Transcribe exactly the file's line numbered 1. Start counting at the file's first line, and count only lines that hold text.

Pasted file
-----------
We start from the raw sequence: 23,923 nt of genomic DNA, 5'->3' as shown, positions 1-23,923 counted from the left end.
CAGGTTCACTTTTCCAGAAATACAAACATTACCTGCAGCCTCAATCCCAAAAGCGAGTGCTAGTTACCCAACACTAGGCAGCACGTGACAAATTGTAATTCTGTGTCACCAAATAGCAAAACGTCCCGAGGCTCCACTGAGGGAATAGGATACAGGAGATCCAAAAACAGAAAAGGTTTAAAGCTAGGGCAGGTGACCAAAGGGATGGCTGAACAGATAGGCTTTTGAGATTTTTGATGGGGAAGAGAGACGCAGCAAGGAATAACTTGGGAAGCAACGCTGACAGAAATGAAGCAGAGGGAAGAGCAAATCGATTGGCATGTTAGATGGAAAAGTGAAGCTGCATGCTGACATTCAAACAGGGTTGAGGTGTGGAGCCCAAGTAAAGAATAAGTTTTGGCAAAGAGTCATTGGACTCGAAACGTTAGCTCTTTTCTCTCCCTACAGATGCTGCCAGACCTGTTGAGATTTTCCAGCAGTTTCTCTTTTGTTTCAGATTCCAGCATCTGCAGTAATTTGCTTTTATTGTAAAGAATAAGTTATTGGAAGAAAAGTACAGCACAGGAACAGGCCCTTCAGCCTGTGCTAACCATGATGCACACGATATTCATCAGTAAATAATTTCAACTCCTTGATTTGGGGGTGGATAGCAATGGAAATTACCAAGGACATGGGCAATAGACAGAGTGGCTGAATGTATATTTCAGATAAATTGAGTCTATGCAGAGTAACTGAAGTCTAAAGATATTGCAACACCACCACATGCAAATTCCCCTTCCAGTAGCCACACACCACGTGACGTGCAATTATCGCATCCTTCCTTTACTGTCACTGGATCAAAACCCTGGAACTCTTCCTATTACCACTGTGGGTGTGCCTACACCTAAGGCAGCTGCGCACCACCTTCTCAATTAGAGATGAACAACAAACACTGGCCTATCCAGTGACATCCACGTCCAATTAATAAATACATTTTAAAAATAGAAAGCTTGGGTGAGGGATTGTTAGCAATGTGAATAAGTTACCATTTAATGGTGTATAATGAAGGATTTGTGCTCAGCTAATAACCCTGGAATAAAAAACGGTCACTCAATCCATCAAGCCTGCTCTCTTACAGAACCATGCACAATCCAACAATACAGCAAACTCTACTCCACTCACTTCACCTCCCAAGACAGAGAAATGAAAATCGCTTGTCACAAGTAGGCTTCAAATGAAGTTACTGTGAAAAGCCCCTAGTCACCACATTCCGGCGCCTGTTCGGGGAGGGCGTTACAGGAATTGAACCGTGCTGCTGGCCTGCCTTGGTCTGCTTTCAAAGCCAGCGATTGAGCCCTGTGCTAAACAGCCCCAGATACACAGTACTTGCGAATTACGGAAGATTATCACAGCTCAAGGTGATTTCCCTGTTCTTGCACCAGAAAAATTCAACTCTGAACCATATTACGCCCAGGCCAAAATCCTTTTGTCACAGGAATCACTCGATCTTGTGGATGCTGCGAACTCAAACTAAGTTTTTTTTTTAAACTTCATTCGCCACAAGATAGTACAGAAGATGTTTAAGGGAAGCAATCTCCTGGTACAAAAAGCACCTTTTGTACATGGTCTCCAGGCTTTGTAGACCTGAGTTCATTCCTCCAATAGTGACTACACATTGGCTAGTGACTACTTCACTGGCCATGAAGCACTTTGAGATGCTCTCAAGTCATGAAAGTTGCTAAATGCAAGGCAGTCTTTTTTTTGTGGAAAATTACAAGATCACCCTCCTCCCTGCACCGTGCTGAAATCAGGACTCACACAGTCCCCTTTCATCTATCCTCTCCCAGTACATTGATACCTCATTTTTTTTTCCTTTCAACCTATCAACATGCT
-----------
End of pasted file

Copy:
We start from the raw sequence: 23,923 nt of genomic DNA, 5'->3' as shown, positions 1-23,923 counted from the left end.